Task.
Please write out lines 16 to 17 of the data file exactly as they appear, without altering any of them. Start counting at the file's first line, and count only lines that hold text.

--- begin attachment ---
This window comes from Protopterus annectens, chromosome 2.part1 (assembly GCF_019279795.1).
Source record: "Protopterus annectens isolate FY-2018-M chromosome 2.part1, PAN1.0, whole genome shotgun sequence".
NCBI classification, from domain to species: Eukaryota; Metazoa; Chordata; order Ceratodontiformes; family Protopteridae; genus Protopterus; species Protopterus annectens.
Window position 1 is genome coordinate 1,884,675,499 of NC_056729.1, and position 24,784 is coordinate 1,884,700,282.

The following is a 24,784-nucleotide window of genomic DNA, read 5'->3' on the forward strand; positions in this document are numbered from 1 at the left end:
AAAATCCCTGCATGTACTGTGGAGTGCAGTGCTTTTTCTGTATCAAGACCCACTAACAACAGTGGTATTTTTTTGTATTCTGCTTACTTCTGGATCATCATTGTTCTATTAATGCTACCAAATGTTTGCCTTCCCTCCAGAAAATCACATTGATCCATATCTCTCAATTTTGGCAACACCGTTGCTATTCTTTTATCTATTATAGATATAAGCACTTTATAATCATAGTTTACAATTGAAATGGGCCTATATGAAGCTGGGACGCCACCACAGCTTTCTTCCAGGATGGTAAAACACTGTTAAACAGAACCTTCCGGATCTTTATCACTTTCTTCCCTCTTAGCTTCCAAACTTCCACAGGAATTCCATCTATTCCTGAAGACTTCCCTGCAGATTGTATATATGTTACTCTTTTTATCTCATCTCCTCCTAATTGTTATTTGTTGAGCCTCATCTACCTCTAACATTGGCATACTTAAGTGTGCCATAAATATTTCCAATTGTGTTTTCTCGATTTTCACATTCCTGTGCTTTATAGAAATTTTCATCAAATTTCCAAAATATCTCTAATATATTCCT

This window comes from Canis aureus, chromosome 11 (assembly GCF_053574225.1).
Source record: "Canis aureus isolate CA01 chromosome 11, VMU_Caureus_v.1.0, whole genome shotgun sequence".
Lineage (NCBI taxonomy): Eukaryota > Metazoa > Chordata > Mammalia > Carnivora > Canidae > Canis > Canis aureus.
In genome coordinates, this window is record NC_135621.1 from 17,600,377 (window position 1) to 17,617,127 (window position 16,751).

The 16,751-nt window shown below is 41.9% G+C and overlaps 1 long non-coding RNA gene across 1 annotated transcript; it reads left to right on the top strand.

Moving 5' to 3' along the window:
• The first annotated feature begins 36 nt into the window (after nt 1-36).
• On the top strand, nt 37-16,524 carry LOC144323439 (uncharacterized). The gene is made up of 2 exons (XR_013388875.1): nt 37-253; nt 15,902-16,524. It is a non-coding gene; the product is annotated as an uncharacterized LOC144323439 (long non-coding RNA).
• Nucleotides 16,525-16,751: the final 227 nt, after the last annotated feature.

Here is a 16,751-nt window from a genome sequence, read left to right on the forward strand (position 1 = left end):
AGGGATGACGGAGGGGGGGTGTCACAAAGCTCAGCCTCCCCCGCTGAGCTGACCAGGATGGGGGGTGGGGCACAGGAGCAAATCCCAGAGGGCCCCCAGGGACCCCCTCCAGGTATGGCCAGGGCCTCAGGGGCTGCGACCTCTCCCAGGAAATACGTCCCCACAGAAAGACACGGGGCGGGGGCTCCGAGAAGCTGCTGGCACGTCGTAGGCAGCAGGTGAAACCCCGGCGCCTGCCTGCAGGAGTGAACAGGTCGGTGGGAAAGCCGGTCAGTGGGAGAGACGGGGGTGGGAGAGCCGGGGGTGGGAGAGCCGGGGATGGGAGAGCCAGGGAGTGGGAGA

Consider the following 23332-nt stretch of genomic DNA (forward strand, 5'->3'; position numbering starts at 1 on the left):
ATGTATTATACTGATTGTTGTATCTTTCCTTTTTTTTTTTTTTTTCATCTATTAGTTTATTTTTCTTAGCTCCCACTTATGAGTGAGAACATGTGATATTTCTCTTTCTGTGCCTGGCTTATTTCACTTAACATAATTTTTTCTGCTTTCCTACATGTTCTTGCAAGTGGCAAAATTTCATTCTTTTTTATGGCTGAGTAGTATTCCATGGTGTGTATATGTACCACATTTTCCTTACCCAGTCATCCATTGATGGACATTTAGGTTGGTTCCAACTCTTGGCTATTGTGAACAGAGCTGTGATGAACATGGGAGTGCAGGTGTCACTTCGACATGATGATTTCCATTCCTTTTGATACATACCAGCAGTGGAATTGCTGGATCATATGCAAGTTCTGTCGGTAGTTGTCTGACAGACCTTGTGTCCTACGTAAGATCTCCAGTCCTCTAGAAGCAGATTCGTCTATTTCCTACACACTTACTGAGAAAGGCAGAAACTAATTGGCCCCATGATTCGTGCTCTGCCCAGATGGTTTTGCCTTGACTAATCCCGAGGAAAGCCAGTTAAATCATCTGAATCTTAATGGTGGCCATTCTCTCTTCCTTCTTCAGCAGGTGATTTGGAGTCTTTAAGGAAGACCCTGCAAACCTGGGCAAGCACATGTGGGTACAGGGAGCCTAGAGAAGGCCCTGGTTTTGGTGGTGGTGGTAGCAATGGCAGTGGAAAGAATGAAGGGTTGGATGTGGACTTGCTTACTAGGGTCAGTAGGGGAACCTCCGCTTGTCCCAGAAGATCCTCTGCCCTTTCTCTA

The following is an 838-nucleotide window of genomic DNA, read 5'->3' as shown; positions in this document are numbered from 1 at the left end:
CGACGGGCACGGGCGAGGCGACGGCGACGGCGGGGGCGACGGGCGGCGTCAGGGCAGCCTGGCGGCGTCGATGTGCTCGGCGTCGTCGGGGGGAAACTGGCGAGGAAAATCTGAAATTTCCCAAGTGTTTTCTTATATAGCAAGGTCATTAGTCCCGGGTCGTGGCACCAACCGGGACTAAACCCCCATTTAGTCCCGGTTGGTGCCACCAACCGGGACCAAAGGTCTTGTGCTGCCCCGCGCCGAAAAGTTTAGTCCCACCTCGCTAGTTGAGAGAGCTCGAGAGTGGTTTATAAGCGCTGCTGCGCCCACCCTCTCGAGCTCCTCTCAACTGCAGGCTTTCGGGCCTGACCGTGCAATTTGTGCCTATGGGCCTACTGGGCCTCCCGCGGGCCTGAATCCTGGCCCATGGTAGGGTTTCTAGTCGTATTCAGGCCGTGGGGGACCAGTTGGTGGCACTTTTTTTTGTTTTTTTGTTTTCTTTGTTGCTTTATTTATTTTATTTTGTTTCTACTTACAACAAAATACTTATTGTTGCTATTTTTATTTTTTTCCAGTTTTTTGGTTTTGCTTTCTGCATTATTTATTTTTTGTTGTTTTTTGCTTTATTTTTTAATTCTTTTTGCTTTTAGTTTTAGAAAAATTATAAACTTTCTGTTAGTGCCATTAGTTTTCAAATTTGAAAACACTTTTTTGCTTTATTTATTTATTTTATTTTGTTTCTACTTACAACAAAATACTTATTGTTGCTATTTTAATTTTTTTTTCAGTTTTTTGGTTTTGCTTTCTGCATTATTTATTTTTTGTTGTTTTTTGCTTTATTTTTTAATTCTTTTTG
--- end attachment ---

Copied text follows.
Here is a 16,751-nt window from a genome sequence, read left to right on the forward strand (position 1 = left end):
AGGGATGACGGAGGGGGGGTGTCACAAAGCTCAGCCTCCCCCGCTGAGCTGACCAGGATGGGGGGTGGGGCACAGGAGCAAATCCCAGAGGGCCCCCAGGGACCCCCTCCAGGTATGGCCAGGGCCTCAGGGGCTGCGACCTCTCCCAGGAAATACGTCCCCACAGAAAGACACGGGGCGGGGGCTCCGAGAAGCTGCTGGCACGTCGTAGGCAGCAGGTGAAACCCCGGCGCCTGCCTGCAGGAGTGAACAGGTCGGTGGGAAAGCCGGTCAGTGGGAGAGACGGGGGTGGGAGAGCCGGGGGTGGGAGAGCCGGGGATGGGAGAGCCAGGGAGTGGGAGA